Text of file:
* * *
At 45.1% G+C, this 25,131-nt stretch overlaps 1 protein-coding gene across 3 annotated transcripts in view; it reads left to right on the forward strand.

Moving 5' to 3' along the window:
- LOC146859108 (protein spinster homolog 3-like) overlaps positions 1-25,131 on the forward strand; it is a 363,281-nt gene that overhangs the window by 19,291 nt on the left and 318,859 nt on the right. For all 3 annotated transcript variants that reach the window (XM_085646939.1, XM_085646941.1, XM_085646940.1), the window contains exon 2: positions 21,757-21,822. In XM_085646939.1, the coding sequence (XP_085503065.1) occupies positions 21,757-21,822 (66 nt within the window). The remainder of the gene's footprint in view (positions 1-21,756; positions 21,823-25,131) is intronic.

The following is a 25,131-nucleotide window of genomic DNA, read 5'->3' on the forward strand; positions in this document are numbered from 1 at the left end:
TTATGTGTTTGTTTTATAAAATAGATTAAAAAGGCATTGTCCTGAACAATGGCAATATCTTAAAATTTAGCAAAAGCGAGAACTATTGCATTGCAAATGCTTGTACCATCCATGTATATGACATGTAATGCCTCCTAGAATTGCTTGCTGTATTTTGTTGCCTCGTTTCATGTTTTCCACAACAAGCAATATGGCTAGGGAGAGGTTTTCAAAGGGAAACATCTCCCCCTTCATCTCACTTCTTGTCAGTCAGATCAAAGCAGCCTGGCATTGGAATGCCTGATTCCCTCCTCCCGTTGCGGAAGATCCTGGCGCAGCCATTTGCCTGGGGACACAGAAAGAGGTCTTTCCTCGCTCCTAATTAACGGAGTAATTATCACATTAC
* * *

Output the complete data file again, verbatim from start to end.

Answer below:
At 45.1% G+C, this 25,131-nt stretch overlaps 1 protein-coding gene across 3 annotated transcripts in view; it reads left to right on the forward strand.

Moving 5' to 3' along the window:
- LOC146859108 (protein spinster homolog 3-like) overlaps positions 1-25,131 on the forward strand; it is a 363,281-nt gene that overhangs the window by 19,291 nt on the left and 318,859 nt on the right. For all 3 annotated transcript variants that reach the window (XM_085646939.1, XM_085646941.1, XM_085646940.1), the window contains exon 2: positions 21,757-21,822. In XM_085646939.1, the coding sequence (XP_085503065.1) occupies positions 21,757-21,822 (66 nt within the window). The remainder of the gene's footprint in view (positions 1-21,756; positions 21,823-25,131) is intronic.

The following is a 25,131-nucleotide window of genomic DNA, read 5'->3' on the forward strand; positions in this document are numbered from 1 at the left end:
TTATGTGTTTGTTTTATAAAATAGATTAAAAAGGCATTGTCCTGAACAATGGCAATATCTTAAAATTTAGCAAAAGCGAGAACTATTGCATTGCAAATGCTTGTACCATCCATGTATATGACATGTAATGCCTCCTAGAATTGCTTGCTGTATTTTGTTGCCTCGTTTCATGTTTTCCACAACAAGCAATATGGCTAGGGAGAGGTTTTCAAAGGGAAACATCTCCCCCTTCATCTCACTTCTTGTCAGTCAGATCAAAGCAGCCTGGCATTGGAATGCCTGATTCCCTCCTCCCGTTGCGGAAGATCCTGGCGCAGCCATTTGCCTGGGGACACAGAAAGAGGTCTTTCCTCGCTCCTAATTAACGGAGTAATTATCACATTAC